I apologize in advance if this should instead go in the Arduino stack exchange, but I feel it should be here.

I'm using this thermocouple / amplifier pair with my Arduino Uno. I am trying to make my own version of Ben Heck's Solder Reflow Oven by modifying a black & decker toaster oven. I have almost everything set up and working, the one thing I have left to do is get consistent readings from my thermocouple.

My system consists of the following:

-Line, neutral, and gnd go into a 24V power supply. This goes to a 12v regulator and to the arduino. The reason I use 24V is because I was unsure at the time what the largest voltage requirement would be in my subsystem.

-the arduino is controlling a 12V relay and receiving readings from the thermocouple.

When the relay is flipped and the oven coils are receiving current, my thermocouple readings drop by about 15-25 degrees C (this value kind bounces around, but is consistently less). When I turn off the system and power the arduino via usb, my thermocouple reads a nice, consistent value (slowly decreasing as the oven cools).

So it would seem that the power required to heat the oven coils is in some way affecting the thermocouple, but I don't really know much about fixing these types of issues.

What could be causing this?

My only thoughts are either a) it's caused by sucking power away from the arduino because the oven requires so much power or b) since the coils operate at around 120V 10A they may be causing some sort of EMI issue, which I know literally nothing about fixing.

Can I get some insight as to what my problem may be and some suggestions on how to fix it?


here's a super simple diagrom showing the connections in the entire system

enter image description here

The relay, once flipped, connects the live line together, which is what turns on the oven.

  • 2
    \$\begingroup\$ Thermocouple / amplifier? The link says you can read it out via SPI. Do you do that? And does it always get its 3-3.6V? Decoupling caps? How is the relay driven? Maybe, you can add a (simplified) schematic showing how you connect the module and the relay... \$\endgroup\$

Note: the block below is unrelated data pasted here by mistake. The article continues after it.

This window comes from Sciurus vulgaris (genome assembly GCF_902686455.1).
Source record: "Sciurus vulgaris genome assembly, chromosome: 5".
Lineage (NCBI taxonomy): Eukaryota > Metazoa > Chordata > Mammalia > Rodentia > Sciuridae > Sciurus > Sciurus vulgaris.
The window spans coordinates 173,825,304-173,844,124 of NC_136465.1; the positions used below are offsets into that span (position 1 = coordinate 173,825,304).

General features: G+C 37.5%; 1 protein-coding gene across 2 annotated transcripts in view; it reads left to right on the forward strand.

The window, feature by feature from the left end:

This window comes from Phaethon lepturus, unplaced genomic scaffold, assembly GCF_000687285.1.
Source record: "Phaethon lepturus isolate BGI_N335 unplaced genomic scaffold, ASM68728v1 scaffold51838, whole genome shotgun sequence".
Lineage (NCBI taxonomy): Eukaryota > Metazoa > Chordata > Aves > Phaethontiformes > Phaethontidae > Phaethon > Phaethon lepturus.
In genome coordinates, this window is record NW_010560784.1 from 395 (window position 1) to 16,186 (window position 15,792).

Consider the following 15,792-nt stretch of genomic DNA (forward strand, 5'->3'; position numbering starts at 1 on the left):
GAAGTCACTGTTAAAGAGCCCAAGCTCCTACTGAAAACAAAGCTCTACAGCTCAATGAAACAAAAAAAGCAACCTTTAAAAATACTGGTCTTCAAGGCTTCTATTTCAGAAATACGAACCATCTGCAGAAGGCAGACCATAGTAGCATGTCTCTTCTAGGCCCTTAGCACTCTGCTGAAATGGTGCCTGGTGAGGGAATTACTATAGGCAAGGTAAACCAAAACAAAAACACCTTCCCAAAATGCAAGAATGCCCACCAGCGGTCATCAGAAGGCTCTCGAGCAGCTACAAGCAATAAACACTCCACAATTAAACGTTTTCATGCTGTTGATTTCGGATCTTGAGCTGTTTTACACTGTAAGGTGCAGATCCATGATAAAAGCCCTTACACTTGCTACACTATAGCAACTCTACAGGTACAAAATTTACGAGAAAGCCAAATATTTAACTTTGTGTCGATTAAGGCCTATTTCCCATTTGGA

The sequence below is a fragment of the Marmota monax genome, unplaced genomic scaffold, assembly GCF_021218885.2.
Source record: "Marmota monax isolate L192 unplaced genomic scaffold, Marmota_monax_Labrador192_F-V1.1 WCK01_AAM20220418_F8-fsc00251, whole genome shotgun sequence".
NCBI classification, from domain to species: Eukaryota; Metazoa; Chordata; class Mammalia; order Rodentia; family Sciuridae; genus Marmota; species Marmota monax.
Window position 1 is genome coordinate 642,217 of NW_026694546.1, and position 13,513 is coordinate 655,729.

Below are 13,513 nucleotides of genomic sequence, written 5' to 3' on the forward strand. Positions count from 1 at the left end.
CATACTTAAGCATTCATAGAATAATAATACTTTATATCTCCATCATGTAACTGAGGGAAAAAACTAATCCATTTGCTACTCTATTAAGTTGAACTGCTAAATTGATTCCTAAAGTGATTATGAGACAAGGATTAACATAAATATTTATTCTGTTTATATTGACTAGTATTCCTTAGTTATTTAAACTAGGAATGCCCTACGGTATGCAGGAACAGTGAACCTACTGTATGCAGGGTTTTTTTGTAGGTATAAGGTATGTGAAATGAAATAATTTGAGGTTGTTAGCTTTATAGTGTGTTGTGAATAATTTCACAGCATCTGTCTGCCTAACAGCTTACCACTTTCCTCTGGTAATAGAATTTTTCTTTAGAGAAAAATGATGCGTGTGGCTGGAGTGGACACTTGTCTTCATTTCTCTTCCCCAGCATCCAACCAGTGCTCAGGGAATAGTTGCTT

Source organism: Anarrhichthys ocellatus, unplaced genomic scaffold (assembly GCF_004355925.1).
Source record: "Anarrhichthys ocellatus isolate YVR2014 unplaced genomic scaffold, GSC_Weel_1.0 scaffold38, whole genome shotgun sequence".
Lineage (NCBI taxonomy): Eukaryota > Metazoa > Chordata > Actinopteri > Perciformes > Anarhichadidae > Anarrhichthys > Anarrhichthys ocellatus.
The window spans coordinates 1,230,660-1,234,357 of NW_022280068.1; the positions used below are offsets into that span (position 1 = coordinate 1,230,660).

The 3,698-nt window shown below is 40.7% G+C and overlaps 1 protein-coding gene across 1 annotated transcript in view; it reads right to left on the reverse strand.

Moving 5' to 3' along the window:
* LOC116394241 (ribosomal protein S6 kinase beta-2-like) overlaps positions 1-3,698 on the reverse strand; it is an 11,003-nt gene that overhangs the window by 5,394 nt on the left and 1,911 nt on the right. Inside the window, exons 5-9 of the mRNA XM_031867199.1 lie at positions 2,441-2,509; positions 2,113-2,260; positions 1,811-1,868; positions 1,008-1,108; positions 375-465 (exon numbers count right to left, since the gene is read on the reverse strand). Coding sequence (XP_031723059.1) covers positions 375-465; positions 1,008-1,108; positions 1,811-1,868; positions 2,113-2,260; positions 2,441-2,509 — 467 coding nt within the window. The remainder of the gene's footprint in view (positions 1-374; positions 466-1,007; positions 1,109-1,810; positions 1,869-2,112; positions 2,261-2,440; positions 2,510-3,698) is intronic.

– sweber
    Apr 26, 2015 at 6:52
  • \$\begingroup\$ MAX31855 is a cold-junction compensated thermocouple-to-digital (SPI) converter. SainSmart's board looks like a stripped-down version of Maxim's MAX31855PMB1 Peripheral Module, without the filtering/protection passives (D1, L1, L2, C1, C3, C4), and using a cheaper connector; though they did include a K-type thermocouple. \$\endgroup\$
    – MarkU
    Apr 26, 2015 at 8:10
  • \$\begingroup\$ What about the MAX31855's internal (cold junction) temperature (bits D15-D04)? That reading should be room temperature regardless of what the oven is doing. The board itself is not being heated by the oven, right? \$\endgroup\$
    – MarkU
    Apr 26, 2015 at 8:10
  • \$\begingroup\$ @MarkU So should I just try to take the chip off and make my own board with all the caps, inductors, and diodes that I need? Also, the chip should not be getting heated up as I have a separate housing from the oven. \$\endgroup\$
    – Jake
    Apr 26, 2015 at 16:27
  • \$\begingroup\$ @sweber adding a simple connection map for the whole system. \$\endgroup\$
    – Jake
    Apr 26, 2015 at 16:38

1 Answer 1


I don't see any earths at all in your pictorial sketch. If the output of the 24V supply does not have the output common with earth, the first thing to do is to ground the analog ground of your PCB. If that doesn't make sense to you, ground the (-) output of the 24V supply.

If that does not improve things, and you cannot shield the thermocouple with a braid, try connecting each side of the thermocouple to the ground pin of the Maxim chip through a 100nF capacitor.


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